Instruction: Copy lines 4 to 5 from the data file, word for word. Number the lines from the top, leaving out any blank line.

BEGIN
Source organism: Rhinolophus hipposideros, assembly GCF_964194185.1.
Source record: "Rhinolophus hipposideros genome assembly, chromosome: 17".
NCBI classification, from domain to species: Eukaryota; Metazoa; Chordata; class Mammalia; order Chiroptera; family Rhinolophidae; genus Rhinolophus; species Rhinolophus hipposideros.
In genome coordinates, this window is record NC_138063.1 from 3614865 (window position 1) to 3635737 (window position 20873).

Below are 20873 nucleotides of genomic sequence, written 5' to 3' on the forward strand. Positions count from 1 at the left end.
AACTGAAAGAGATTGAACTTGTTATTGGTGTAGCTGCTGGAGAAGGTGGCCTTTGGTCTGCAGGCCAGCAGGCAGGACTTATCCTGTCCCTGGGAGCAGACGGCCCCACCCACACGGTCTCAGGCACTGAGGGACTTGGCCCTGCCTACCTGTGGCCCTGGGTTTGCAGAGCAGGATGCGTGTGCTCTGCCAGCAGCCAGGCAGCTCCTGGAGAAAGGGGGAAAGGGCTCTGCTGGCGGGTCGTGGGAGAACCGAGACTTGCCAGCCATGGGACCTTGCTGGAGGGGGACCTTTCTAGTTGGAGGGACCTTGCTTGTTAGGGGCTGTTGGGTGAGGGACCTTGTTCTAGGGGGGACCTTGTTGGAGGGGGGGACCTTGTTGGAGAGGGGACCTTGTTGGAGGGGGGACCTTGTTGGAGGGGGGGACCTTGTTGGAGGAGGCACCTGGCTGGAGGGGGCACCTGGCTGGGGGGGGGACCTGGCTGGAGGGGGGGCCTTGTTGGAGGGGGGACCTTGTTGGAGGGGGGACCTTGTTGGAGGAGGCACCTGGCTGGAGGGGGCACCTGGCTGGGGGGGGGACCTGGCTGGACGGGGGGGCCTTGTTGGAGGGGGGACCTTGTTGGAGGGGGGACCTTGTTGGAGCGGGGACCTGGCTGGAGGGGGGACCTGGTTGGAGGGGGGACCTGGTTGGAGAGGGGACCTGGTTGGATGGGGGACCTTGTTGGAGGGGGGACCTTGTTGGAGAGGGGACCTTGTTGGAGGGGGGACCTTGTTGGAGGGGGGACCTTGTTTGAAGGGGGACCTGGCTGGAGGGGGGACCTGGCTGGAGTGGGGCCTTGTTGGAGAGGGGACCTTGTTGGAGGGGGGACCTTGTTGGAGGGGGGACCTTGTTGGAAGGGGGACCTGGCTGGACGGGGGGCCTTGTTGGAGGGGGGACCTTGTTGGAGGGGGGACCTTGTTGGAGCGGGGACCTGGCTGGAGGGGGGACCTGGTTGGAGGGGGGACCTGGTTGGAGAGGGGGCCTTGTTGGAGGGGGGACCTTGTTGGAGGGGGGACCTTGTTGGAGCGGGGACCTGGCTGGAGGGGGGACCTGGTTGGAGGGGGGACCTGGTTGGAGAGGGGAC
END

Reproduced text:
In genome coordinates, this window is record NC_138063.1 from 3614865 (window position 1) to 3635737 (window position 20873).

Below are 20873 nucleotides of genomic sequence, written 5' to 3' on the forward strand. Positions count from 1 at the left end.